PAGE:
Use the best word

When I become interested in something, it almost becomes an obsession. I read/buy books, I buy the best tools—everything needs to be top-notch—I try to go to classes when I could. Fortunately, in novel writing, you just need your writing tool—this could be your computer or if you are still old-style … a typewriter. The internet is also a wealth of information, but use it wisely.

My husband has always thought that I was the queen of the internet because I was quick to find the answers I needed. But there’s nothing like a good old reliable book. I’m sure most writers are familiar with it— but to those not in the United States (I know I’ve never heard of it when I was in school)—this book has been my bible:

The Elements of Style by William Strunk JR. and E.B. White

Unfortunately, like most textbooks, retention is bad unless I find real-life applications of the rules in the book. I have the illustrated version, but I’ve bought the e-book version as well for a quick reference since I always have my e-reader with me.

So what are some commonly misused words?

  • which/that – Usually, I can tell which one to use by reading it out loud and figuring how the whole sentence means to me. An example from my manuscript:

Castle is about 30 clicks from the main highway, which that should give us roughly 20 minutes’ heads up.

         which is none restrictive, when it is taken away, the meaning of the sentence does not change, information following it is supplementary.

that is restrictive. It is necessary for the meaning of the sentence.

A safe house that has a panic room is essential to the mission.

  • got/had been  I have a bad habit of substituting got for had been. So now I ask myself if had been would be a better word. For example:

Numerous arrest warrants had been got issued.

  • didn’t/hadn’t Again, this is a matter of habit and one might not be wrong as the other, but read it out loud and see which one sounds better. When posting a FB status, update I caught myself writing this.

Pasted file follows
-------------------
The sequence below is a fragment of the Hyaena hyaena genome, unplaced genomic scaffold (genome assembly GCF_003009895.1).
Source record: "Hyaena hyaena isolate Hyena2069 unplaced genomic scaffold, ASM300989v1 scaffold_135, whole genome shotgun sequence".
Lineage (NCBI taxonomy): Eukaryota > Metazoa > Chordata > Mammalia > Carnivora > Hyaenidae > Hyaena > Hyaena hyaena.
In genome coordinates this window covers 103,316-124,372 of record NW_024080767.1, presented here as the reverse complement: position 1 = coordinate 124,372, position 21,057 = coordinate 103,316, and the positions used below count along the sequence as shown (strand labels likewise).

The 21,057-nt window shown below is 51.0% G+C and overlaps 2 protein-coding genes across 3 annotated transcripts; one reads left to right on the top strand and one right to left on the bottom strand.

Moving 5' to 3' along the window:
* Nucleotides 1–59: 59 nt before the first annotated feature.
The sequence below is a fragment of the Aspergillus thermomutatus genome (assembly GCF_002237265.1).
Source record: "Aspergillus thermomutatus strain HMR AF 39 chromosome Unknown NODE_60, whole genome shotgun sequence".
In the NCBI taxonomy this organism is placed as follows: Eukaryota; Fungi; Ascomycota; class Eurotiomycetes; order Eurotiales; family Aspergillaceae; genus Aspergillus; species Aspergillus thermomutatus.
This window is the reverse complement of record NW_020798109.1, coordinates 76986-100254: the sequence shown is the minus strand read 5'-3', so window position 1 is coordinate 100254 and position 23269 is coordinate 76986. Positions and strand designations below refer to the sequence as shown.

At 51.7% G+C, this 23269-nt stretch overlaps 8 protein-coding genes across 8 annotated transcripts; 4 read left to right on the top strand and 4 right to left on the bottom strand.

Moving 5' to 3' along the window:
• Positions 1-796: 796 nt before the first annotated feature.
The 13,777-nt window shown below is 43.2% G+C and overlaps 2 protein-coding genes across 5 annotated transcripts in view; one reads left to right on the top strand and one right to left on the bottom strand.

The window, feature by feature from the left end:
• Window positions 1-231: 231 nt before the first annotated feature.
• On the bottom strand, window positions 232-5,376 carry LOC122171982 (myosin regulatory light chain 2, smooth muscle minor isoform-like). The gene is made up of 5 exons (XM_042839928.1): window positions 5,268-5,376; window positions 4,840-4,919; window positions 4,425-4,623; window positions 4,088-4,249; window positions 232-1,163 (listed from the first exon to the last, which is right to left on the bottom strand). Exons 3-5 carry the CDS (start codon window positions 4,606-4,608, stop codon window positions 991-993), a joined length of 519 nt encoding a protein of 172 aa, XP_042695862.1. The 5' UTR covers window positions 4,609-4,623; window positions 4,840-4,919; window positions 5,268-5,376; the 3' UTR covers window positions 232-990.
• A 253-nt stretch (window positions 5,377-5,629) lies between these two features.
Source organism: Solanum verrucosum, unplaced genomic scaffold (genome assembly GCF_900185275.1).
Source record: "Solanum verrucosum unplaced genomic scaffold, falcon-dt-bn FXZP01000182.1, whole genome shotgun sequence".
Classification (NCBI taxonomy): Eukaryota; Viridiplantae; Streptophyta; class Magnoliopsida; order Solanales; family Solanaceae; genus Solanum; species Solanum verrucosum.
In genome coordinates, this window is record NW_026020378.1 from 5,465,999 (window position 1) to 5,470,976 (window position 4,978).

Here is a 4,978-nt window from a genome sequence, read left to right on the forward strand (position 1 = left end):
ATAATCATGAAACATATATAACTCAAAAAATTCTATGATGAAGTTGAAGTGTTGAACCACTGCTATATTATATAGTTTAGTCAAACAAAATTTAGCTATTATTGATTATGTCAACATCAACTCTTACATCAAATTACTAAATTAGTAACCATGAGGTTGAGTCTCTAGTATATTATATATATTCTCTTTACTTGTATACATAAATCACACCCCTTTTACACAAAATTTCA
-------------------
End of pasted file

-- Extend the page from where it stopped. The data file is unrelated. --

Didn’t plan on buying shoes…

so I corrected it to this which sounded better to my ear

Hadn’t planned on buying shoes …

  • before/ago I also noticed the correction of certain time references. I normally would say, 10 years ago—this was edited to 10 years before. Other changes:

last night => the night before

tomorrow=> the next day

I realized that this may depend on the point of view. If it’s in the third person point of view, it would be better to say the next day or the night before. A formality maybe? If it was in a dialogue, then a speaker was most likely to say, “I’ll see you tomorrow.” or “It was fun last night.”

The following pairs of words are for possible substitutions. One word might not be wrong to use, but in writing always choose the best word:

like (for a comparison) => such as

as in => perhaps

This man was the finest male specimen she had ever come across in a long time, perhaps as in ever.

Another book I am currently reading is : Revision and Self-Editing for Publishing by James Scott Bell. I’m finding important writing gems in understanding what makes a good character, a compelling plot and handling those tricky point of views. I wish I had this before I started my book, but then again having finished work makes it easier to work on some material for improvement.

Until next time, happy writing!